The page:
Sitting on the Ocean’s Edge
in West Vancouver’s Sea House

Serene living.

View Entire Article

The Sea House was built to let the outside in and to feel radically close to the ocean.

 

Place is the primary element of architecture, but very occasionally it can become the art of architecture. This house in West Vancouver is a canvas—much like the water of the strait, which laps at its feet—on which nature paints itself over and over again through each day and night, and through the seasons.

The home was built for one of the long-time innovators of the Canadian parkland tourist industry on a shallow waterfront lot in British Columbia. Washington state–based architect, Les Eerkes, designed it while working for Olson Kundig and continued to finesse the myriad details after striking out on his own, launching an eponymous studio in 2015. Today, his practice synthesizes the traditional and the digital, people, and their places.

“We wanted [the client’s] home to be a place that invited the landscape into the daily living experience,” Eerkes says. To do this, the home splits the lot lengthwise, creating a strip of landscaping, including a courtyard, from the street to the shore on the western half, and planting interior spaces on the eastern half. Setting “the living room down in the garden,” as Eerkes describes it, created a space that gazes inward at a reflecting pool and outward to Burrard Inlet and the Strait of Georgia. Every room has a generous view of land or sea, and the living room is a “gateway” from the courtyard to the beach.

Mere metres from the ocean’s edge, the design was intended not only to draw the landscape in, but also to draw in and play with light. “For those of us who have grown up in this region, daylight is precious and all too fleeting,” says Eerkes, who was raised among the waterways and woolly forests of Whidbey Island, which marks the northern limit of Puget Sound. “In all my projects, I fret about how a space will feel, both on an overcast day and on a sunny day.” In the courtyard, the reflecting pool was a way to play with light and provide interest on days when the light is flat.

 

In this “modern take on an old-fashioned beach house,” as the client puts it, light became one of the most important tools in the architect’s tool box.

 

It was also a way to honour the multi-generational connection of the client’s family to land and sea in this area. The client was intimately involved in the design process. “She has a love of the landscape, and recognizes its power to make people feel awe and wonder,” Eerkes says, “and she strives to share that with others.”

In this “modern take on an old-fashioned beach house,” as the client puts it, light became one of the most important tools in the architect’s tool box. The rest of the materials are simple in the same way the light is elemental; they draw inspiration from the site itself. “From the beginning, we all agreed that the granite was one of the most important elements on the site. It has a presence and a sense of place that no amount of landscaping could match,” Eerkes says. “It’s interesting that so many other sites in the area violently blasted the stone away and covered it with lawn.” Instead, along the water, Eerkes and landscape designer, Randy Allworth, preserved a glacier-scoured granite outcropping, and carved terraces and paths into it using only powered hand tools. They mapped out the route by following the contours of the stone, “finding” the path and minimizing the need to alter the rock.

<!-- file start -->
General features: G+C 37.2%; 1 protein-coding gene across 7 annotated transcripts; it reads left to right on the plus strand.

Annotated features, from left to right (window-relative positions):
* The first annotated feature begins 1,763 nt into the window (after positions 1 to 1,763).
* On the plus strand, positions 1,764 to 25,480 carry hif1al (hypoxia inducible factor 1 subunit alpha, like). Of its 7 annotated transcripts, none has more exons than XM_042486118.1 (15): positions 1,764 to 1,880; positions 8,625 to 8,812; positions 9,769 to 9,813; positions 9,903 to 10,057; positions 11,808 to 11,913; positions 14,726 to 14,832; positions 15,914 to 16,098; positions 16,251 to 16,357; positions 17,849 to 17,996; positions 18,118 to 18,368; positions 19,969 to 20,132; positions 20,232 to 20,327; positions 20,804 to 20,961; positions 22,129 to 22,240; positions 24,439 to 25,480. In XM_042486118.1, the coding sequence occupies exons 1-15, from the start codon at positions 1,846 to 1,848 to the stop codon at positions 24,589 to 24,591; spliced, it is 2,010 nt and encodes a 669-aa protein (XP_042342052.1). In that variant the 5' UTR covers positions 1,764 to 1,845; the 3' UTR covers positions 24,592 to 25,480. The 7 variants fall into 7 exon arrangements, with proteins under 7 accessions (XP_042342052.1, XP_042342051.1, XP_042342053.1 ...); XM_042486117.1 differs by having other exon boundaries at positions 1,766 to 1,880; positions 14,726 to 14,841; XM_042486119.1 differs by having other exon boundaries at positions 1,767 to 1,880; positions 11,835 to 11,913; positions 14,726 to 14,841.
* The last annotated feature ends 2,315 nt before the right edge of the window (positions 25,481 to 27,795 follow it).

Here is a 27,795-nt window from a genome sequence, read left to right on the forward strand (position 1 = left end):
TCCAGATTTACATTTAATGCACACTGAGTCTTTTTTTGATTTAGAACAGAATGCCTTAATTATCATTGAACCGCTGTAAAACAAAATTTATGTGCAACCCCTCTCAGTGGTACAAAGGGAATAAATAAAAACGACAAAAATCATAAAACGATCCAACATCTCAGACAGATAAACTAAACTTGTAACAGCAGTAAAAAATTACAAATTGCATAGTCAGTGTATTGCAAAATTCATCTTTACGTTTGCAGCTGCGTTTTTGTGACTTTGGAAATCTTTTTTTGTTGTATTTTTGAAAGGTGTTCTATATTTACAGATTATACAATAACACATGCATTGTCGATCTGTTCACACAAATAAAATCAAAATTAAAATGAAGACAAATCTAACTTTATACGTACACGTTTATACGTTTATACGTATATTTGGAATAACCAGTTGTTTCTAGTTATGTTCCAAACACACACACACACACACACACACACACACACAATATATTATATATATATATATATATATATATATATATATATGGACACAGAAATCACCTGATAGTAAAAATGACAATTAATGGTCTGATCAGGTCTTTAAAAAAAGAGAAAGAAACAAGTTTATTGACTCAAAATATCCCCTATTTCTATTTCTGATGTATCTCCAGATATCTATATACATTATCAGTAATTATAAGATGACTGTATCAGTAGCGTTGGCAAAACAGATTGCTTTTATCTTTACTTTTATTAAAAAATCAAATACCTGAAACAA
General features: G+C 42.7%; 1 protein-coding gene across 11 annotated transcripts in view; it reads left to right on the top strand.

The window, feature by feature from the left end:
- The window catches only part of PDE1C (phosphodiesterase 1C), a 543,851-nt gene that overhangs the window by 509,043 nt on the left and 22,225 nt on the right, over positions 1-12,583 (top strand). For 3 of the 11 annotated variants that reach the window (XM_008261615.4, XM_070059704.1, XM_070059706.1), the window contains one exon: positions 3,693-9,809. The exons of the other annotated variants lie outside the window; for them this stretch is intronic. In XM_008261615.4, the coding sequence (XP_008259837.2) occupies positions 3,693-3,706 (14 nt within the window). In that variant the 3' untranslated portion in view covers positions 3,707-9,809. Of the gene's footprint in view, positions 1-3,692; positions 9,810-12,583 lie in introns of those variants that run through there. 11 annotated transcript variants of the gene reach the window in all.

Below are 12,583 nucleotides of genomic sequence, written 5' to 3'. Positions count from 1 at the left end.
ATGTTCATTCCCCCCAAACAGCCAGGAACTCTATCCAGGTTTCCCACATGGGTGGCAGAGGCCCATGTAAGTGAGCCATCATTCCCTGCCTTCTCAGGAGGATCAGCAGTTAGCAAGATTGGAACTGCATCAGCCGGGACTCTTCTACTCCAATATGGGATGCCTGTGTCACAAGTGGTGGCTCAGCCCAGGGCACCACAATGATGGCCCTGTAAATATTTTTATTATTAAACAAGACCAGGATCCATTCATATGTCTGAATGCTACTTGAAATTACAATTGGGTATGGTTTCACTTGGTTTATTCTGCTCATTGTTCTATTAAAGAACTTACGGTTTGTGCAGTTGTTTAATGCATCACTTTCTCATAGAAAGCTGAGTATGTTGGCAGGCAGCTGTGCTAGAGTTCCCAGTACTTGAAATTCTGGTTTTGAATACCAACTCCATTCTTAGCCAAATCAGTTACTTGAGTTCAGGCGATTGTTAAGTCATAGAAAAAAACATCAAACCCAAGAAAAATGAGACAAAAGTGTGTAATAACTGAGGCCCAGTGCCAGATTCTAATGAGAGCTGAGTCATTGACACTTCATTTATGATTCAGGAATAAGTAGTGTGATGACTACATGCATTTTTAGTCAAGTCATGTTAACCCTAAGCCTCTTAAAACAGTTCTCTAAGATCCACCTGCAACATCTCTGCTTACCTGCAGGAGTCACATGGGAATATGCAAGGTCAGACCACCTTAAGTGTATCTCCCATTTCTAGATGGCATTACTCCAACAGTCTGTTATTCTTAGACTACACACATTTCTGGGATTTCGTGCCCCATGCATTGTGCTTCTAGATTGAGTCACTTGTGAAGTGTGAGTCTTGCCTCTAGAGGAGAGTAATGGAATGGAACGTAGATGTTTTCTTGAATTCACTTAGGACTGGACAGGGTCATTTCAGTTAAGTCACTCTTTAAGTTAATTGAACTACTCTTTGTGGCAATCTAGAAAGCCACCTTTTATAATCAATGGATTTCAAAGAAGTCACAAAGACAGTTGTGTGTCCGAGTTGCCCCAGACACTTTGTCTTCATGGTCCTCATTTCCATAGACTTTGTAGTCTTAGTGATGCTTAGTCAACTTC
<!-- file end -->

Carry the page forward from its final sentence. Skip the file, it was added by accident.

Almost every interior and exterior material responds to colours and textures found on the site. “We wanted all the stone to match the granite, and the wood to be bleached and light like driftwood,” Eerkes recalls, “so the rough stone cladding was inspired by the colour of the granite, the cedar siding was a match to some bark found on the beach, and the cabinets are the colour of driftwood. The stone kitchen counter draws in the colour of the ocean and reflects the light [just] like the water [does].”

 

The palette makes the house a canvas for ambient light, the constantly shifting hues originating from the water and the malachite glow cast by plush foliage outside the windows.

 

Amidst the blond wood and warm tactility of oversize woven baskets, ceramics, and a coarse stone–clad chimney, most walls and floors are smooth and sleek. The kitchen features floor-to-ceiling flush cabinetry, with a sliding library ladder to access the highest cabinets. The staircase comprises floating black steel stairs, wooden treads, and slender metal balustrades that support large panes of glass. Part of the steeply pitched roof appears to float above the second floor interior walls, while the water-facing exterior walls are mostly glass. From inside, the views of sailboats and barges look like a series of paintings.

Eerkes designed the interiors (including bespoke furniture) with Jonathon Litchfield and Christine Burkland, to create a melody of neutral and natural shades. The palette makes the house a canvas for ambient light, the constantly shifting hues originating from the water and the malachite glow cast by plush foliage outside the windows. “The interior is a very pale grey. It almost disappears. The whole house is built to let the outside in,” says the client. “I wanted to feel radically close to the ocean, to have no distinction between indoors and out.”

 

The whole house is built to let the outside in.

 

While the water-facing exterior walls are mostly glass. From inside, the views of sailboats and barges look like a series of paintings.

 

Photography by Kevin Scott.

Designer of Record Olson Kundig.

_________

Never miss a story. Sign up for NUVO’s weekly newsletter here.


Categories:

Post Date:

September 3, 2019